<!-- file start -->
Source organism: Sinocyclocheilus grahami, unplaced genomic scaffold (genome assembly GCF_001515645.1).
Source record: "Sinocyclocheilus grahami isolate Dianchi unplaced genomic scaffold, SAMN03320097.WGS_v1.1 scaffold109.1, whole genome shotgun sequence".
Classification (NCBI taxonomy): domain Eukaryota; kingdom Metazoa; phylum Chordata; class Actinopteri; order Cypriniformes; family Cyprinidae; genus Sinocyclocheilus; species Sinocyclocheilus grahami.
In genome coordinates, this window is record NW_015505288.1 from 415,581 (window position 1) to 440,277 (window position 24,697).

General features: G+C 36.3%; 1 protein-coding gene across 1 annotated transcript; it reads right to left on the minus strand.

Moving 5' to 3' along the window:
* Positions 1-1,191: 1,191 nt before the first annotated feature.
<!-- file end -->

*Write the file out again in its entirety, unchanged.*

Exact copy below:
Source organism: Sinocyclocheilus grahami, unplaced genomic scaffold (genome assembly GCF_001515645.1).
Source record: "Sinocyclocheilus grahami isolate Dianchi unplaced genomic scaffold, SAMN03320097.WGS_v1.1 scaffold109.1, whole genome shotgun sequence".
Classification (NCBI taxonomy): domain Eukaryota; kingdom Metazoa; phylum Chordata; class Actinopteri; order Cypriniformes; family Cyprinidae; genus Sinocyclocheilus; species Sinocyclocheilus grahami.
In genome coordinates, this window is record NW_015505288.1 from 415,581 (window position 1) to 440,277 (window position 24,697).

General features: G+C 36.3%; 1 protein-coding gene across 1 annotated transcript; it reads right to left on the minus strand.

Moving 5' to 3' along the window:
* Positions 1-1,191: 1,191 nt before the first annotated feature.